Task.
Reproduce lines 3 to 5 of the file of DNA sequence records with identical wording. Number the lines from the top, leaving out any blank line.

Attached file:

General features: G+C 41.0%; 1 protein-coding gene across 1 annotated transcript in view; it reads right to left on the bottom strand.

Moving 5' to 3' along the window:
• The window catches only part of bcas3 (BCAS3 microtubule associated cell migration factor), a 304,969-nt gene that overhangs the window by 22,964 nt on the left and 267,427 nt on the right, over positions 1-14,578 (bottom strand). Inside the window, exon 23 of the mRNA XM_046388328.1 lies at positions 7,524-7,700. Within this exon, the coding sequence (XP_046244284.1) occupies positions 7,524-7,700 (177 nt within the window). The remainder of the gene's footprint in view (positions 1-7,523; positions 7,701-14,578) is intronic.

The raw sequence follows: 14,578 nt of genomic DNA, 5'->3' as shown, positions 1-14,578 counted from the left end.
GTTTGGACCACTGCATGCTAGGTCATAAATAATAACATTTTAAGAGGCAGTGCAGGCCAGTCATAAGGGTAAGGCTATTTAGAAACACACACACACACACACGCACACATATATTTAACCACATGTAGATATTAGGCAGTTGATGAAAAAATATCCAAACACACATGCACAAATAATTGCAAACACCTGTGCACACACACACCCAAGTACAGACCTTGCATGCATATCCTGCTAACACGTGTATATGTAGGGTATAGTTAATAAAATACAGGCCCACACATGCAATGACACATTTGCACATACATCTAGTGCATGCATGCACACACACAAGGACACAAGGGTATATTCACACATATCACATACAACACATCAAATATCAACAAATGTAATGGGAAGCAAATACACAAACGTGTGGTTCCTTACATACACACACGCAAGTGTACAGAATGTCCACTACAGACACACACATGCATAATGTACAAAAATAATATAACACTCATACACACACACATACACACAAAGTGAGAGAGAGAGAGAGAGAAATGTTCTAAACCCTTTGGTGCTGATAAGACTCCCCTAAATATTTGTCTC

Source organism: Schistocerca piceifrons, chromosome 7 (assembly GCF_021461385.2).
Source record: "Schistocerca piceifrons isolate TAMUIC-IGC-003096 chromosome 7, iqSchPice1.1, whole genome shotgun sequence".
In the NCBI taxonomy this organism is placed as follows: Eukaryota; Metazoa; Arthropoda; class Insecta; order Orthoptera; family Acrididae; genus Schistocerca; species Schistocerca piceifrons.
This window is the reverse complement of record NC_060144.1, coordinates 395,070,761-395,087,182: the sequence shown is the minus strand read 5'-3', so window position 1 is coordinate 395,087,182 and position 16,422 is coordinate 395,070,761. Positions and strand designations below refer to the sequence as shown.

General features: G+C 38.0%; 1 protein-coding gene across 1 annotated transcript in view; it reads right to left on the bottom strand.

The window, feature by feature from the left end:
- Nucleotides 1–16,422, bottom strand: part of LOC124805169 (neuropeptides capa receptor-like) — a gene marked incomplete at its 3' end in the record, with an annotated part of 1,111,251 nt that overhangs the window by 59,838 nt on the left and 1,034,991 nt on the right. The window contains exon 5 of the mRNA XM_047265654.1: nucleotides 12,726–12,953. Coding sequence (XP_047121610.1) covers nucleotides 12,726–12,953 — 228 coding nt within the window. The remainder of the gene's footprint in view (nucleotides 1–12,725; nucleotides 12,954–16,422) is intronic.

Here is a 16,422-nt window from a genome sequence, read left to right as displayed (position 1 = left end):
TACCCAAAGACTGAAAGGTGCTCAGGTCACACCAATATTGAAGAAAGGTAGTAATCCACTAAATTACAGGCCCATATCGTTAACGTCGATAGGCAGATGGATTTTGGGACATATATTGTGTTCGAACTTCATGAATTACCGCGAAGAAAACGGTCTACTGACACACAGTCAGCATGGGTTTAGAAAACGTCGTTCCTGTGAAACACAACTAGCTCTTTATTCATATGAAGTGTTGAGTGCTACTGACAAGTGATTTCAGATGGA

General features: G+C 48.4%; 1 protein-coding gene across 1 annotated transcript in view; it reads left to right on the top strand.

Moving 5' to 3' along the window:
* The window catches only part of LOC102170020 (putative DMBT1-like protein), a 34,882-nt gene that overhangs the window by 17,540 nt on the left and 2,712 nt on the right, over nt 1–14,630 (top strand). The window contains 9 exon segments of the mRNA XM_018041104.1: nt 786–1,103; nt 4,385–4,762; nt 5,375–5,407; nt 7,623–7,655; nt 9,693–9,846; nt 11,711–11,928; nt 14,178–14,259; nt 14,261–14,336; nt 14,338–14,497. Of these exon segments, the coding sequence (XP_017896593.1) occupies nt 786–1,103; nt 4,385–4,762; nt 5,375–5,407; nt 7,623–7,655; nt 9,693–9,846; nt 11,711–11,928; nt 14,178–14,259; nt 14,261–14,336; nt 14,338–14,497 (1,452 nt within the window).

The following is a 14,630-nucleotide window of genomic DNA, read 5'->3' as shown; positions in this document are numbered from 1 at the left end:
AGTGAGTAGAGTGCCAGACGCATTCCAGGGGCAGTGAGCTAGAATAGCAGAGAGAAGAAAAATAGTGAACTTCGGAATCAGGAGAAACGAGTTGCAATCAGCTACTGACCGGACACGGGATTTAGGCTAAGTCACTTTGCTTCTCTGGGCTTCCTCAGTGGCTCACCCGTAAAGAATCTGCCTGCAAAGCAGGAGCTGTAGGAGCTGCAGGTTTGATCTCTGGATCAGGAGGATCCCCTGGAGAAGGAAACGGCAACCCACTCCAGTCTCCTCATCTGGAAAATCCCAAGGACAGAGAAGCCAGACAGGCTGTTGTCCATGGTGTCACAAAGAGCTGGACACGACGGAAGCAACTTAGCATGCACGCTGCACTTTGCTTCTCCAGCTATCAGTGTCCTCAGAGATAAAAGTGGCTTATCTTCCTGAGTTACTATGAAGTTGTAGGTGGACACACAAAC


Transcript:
• The window catches only part of bcas3 (BCAS3 microtubule associated cell migration factor), a 304,969-nt gene that overhangs the window by 22,964 nt on the left and 267,427 nt on the right, over positions 1-14,578 (bottom strand). Inside the window, exon 23 of the mRNA XM_046388328.1 lies at positions 7,524-7,700. Within this exon, the coding sequence (XP_046244284.1) occupies positions 7,524-7,700 (177 nt within the window). The remainder of the gene's footprint in view (positions 1-7,523; positions 7,701-14,578) is intronic.

The raw sequence follows: 14,578 nt of genomic DNA, 5'->3' as shown, positions 1-14,578 counted from the left end.
GTTTGGACCACTGCATGCTAGGTCATAAATAATAACATTTTAAGAGGCAGTGCAGGCCAGTCATAAGGGTAAGGCTATTTAGAAACACACACACACACACACGCACACATATATTTAACCACATGTAGATATTAGGCAGTTGATGAAAAAATATCCAAACACACATGCACAAATAATTGCAAACACCTGTGCACACACACACCCAAGTACAGACCTTGCATGCATATCCTGCTAACACGTGTATATGTAGGGTATAGTTAATAAAATACAGGCCCACACATGCAATGACACATTTGCACATACATCTAGTGCATGCATGCACACACACAAGGACACAAGGGTATATTCACACATATCACATACAACACATCAAATATCAACAAATGTAATGGGAAGCAAATACACAAACGTGTGGTTCCTTACATACACACACGCAAGTGTACAGAATGTCCACTACAGACACACACATGCATAATGTACAAAAATAATATAACACTCATACACACACACATACACACAAAGTGAGAGAGAGAGAGAGAGAAATGTTCTAAACCCTTTGGTGCTGATAAGACTCCCCTAAATATTTGTCTC